Speakers examine security issues in Afghanistan

Program News | Posted Aug 2, 2007

John Meyers

Issue date: 2/8/07 Section: News

Last night a group of students gathered in Barnum for a discussion panel entitled "Security in Afghanistan: An Examination of Current Dilemmas to Securing Peace and Stability in Afghanistan."

"Afghanistan is a particularly relevant topic [considering] the surge in suicide bombing and the fact that most of the national debate seems to be [about] Iraq and not Afghanistan," sophomore and member of The Alliance Linking Leaders in Education and the Services (ALLIES) Jesse Sloman said.

The first panelist, retired Lieutenant General David Barno, spent 19 months, starting in October 2003, commanding over 20,000 troops.

He explained that U.S. policy has been giving Afghanis the perception that the United States has not maintained an adequate level of interest in their country.

"When the U.S. announced NATO would take over and the U.S. would begin withdrawing, the U.S. inadvertently sent the message that it was disengaging," he said. This then led to an increase in violence, especially suicide bombing.

He told the audience that he has repeatedly heard Afghan citizens say their greatest fear is another American withdrawal from their country.

Currently, he said that Afghanis are fighting several internal wars, compounded by what he calls the "hourglass problem," a situation in which aid money cannot be spent efficiently because of a lack of managerial capacity.

In order to improve the situation, he recommended the extension of central government beyond the capital of Kabul. "Afghanistan is a strong nation, but a weak state," he said.

Currently, without such expansion, he said that the country is composed of a variety of unstable microstates.

Ali A. Jalali spoke next. Formerly the interior minister of Afghanistan, he currently serves as a distinguished professor for the Near East South Asia Center for Strategic Studies and as a researcher for the Institute for National Strategic Studies at the National Defense University.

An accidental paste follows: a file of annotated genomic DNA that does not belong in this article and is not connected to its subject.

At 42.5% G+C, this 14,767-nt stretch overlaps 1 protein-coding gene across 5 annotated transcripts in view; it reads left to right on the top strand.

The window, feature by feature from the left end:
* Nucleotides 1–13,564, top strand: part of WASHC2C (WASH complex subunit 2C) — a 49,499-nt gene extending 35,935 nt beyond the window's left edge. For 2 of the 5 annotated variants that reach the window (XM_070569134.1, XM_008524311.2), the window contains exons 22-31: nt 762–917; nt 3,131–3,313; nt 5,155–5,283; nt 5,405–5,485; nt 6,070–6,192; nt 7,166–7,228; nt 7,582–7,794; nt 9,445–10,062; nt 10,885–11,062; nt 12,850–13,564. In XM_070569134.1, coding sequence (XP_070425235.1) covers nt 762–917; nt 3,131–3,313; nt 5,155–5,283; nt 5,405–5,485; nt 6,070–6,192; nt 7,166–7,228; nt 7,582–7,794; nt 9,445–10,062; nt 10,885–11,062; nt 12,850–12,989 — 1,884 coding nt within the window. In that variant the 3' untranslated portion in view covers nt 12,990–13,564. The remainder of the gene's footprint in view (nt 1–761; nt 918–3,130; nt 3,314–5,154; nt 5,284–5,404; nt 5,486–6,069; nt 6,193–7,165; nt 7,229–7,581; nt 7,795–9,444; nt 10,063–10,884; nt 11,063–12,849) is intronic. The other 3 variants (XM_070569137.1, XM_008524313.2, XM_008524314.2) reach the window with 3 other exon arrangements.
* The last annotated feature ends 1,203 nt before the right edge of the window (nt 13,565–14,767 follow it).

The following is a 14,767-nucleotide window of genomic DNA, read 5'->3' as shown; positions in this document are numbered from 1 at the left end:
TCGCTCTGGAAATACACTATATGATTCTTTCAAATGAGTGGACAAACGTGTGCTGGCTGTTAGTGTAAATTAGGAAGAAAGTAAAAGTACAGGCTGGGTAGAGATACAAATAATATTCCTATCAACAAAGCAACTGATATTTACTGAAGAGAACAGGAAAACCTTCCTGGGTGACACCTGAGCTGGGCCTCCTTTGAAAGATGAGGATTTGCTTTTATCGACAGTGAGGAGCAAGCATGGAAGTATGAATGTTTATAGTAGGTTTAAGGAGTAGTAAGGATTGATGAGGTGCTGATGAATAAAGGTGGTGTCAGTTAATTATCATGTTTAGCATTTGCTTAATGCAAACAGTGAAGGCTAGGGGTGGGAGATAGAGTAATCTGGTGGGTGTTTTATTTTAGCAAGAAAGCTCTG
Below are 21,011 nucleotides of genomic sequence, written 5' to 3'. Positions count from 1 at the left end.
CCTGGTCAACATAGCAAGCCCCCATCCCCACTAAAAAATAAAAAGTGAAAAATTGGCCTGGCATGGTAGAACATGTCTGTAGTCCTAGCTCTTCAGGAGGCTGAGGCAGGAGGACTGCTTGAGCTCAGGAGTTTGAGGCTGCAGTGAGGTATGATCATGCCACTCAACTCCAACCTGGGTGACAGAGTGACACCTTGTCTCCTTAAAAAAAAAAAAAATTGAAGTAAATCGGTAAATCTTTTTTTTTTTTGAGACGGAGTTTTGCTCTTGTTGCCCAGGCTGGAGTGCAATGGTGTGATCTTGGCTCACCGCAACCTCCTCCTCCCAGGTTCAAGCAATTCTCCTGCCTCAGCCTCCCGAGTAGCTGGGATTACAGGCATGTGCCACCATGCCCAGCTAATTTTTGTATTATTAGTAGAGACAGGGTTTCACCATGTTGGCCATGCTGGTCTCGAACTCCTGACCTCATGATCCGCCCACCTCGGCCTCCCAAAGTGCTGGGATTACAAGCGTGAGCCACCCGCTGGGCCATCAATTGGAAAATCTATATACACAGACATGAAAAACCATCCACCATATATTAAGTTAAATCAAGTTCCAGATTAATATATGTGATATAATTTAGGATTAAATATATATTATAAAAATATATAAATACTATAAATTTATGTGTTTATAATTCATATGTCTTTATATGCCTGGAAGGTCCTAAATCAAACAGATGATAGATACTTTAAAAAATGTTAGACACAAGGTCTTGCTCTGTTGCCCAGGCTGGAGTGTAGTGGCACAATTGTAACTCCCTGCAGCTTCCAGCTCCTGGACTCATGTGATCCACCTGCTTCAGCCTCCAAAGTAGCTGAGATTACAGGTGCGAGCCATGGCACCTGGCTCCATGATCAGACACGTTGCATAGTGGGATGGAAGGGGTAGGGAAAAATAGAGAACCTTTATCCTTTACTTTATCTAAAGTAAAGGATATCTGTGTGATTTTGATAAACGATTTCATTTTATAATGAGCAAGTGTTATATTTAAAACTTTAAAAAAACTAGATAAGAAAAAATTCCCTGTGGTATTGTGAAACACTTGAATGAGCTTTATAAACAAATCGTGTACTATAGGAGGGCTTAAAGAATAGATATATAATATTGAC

While interior minister, he was involved in the creation and training of a number of Afghani police units.

During his remarks he lamented the failure of the international community to form a "unified vision" for Afghanistan.

He drew on his experience in Afghanistan both in an official capacity and as a citizen of the country, providing several personal anecdotes into the current dilemmas. He mentioned several critical mistakes in the international plan such as the inability to foresee the rise of the drug economy and the resurgence of the Taliban.

According to the 2006 World Drug Report of the United Nations Office on Drugs and Crime, Afghanistan produced 4,100 metric tons of opium in 2005.

Production levels have always been high in the country, with the exception of 2001 when, following the U.S.-led invasion, production dropped to just 185 metric tons. This was not a long-term reduction, however, as 2002 saw a skyrocket of opium to pre-war levels, with Afghanistan producing 3,400 metric tons.

A major underlying problem in the country, Jalali said, has been the inability to build an appropriate infrastructure.

This failure, he said, is evident in the current insurgency. The fighters that have recently gained ground in southern Afghanistan are "disenchanted, estranged" citizens rather than ideological zealots, he said.

This disillusionment is a result of "bad governance, the absence of services, and the mistreatment of local communities," he said.

He then outlined several things that need to happen for the country to have a successful future.

First, he said the complex, interlinked problems of Afghanistan need integrated solutions. An approach must be comprehensive if it is to be successful. Critical to this is a strong counter-narcotics force, he said.

The solution, he said, must also be a regional one, incorporating Pakistan, Iran, Iraq, and Kashmir. It must also provide for long-term success. In this process, the United States must recognize that while the military cannot solve the current situation on its own, a bad military strategy can be the sole cause of defeat.

A question and answer session ensued, during which Barno called for a strong approach in an effort to stanch the flow of drugs, while Jalali warned that measures that are too harsh would alienate the population.

ALLIES and the Institute for Global Leadership sponsored the event.

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